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  • Writer's pictureDel Chatterson

Learn from the bees

Killer bees or worker bees?


I recently saw the action-packed movie, The Beekeeper, which claims to follow the social behavior of bees whose practice is to kill any bee who disrupts the social system and the productive functioning of the hive. After eliminating the wrongdoer, they then proceed up the genetic chain to kill the parent of the evil bee, even the queen bee, if necessary.


Spoiler alert!

In the movie the criminal mastermind scamming vulnerable citizens and exploiting his wealth and access to power turns out to be the son of the U.S. President, so the renegade lethal assassin targets them both and wreaks havoc on everyone who gets in his way. (Based on current U.S. political intrigue? Maybe.) 


However, I doubt that the behaviour of killer bees is good practice for entrepreneurs to follow for success in their business. Unless you’re licensed to kill and a master of martial arts and deadly weapons, we should probably leave the elimination of evil-doers to the regulators and law enforcement officers.


Another theory of economics and social impact based on bee behaviour (never mentioned in my Economics 101 class) is called, The Parable of the Bees. In a satirical poem by Bernard Mandeville in 1732, he explains how a colony of corrupt and greedy bees enjoyed a flourishing economy until divine intervention suddenly made them all virtuous and honest, then the economy declined and everyone lost their wealth and happiness. Mandeville’s conclusion was that vice and corruption are necessary for economic well-being and that private vice is good for society. I’m sure no modern economist would ever state that conclusion out loud.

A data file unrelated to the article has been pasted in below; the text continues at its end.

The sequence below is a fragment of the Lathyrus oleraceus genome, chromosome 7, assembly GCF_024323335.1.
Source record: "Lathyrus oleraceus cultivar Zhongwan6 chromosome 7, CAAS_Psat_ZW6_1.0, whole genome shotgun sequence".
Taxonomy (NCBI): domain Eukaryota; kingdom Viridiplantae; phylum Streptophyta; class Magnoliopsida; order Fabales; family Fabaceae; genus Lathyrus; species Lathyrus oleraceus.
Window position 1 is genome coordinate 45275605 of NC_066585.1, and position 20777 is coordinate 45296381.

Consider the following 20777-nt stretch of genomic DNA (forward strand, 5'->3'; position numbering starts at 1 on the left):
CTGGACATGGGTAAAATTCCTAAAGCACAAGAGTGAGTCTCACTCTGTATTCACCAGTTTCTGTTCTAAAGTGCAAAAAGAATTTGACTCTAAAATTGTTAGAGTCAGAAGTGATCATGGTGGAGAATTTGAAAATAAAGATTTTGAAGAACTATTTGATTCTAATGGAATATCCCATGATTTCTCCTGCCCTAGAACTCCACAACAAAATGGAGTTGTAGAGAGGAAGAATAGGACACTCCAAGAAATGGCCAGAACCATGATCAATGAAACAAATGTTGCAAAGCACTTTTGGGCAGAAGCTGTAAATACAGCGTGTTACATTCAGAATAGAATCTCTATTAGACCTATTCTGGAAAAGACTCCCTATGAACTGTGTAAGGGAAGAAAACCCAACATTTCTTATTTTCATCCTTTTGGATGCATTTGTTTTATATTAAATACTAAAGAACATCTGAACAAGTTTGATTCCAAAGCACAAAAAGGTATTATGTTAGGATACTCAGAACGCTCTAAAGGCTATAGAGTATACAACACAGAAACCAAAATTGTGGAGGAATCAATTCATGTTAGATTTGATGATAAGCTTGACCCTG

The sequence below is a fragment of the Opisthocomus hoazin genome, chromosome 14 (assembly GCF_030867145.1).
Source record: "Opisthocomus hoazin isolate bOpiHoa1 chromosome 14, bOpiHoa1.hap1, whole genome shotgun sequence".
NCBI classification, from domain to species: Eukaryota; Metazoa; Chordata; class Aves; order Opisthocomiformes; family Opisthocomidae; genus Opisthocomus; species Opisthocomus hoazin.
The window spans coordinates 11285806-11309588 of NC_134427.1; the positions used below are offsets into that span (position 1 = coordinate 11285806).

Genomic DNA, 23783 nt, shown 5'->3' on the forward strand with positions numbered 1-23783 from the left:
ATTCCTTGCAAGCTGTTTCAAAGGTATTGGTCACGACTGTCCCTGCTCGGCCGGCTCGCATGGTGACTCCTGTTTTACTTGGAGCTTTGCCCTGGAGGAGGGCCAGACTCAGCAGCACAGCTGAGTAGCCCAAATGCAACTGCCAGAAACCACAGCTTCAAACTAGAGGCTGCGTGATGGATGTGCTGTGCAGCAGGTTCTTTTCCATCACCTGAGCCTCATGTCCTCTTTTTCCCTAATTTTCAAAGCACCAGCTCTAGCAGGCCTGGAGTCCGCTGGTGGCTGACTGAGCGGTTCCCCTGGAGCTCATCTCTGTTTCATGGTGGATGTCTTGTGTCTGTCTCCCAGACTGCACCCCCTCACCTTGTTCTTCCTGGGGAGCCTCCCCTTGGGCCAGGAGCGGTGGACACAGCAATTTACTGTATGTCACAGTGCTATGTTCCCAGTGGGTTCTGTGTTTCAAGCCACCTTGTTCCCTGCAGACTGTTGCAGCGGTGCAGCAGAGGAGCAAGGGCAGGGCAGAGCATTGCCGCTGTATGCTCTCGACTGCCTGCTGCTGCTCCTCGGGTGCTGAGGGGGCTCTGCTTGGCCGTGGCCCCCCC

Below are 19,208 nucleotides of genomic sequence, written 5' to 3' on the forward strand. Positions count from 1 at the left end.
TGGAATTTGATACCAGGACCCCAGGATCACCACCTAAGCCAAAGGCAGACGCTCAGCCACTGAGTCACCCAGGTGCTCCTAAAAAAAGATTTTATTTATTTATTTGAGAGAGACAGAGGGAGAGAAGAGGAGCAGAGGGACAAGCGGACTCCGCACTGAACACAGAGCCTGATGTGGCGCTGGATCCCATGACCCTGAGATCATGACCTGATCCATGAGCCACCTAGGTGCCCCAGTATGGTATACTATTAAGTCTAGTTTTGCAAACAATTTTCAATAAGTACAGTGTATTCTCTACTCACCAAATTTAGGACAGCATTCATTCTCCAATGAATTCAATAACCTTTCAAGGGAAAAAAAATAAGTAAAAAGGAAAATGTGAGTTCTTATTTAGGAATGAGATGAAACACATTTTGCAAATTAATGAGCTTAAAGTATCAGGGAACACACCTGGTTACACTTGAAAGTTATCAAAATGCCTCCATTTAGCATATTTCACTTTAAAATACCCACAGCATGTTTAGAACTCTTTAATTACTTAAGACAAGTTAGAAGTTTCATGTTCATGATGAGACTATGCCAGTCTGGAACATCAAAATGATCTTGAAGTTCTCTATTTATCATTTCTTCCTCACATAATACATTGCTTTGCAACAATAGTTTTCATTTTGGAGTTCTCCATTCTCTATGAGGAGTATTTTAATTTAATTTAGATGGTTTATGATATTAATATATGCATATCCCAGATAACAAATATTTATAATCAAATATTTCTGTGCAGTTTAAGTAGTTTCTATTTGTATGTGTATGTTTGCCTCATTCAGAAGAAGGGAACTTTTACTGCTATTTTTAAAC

However, The Parable of the Bees apparently influenced Adam Smith’s concept of the “invisible hand,” described in his classic, The Wealth of Nations. In promoting the advantages of capitalism and free markets, Smith explains how individual self-interest can lead to collective prosperity. He concludes that the entrepreneur does more public good when dedicated to advancing his business and profiting from meeting the needs of consumers than when the business tries to address the needs of society for social justice and public services.

More modern economists and conservative politicians are willing to support those concepts out loud.


Fortunately, the ideas for economic policy and business management deduced from the behaviour of killer bees and worker bees and interpreted by the poets and philosophers of the eighteenth century have sufficiently evolved for application to the modern world of business and economics.


For enlightened entrepreneurs, we can confidently conclude that managing a balanced approach to both social and business issues can lead to business success without the vices of ruthless, irresponsible, and greedy behaviour and that good management requires consistent respect for our responsibilities to our communities, society and the planet.


Be better. Do Better. Be an Enlightened Entrepreneur.


Del Chatterson, your Uncle Ralph

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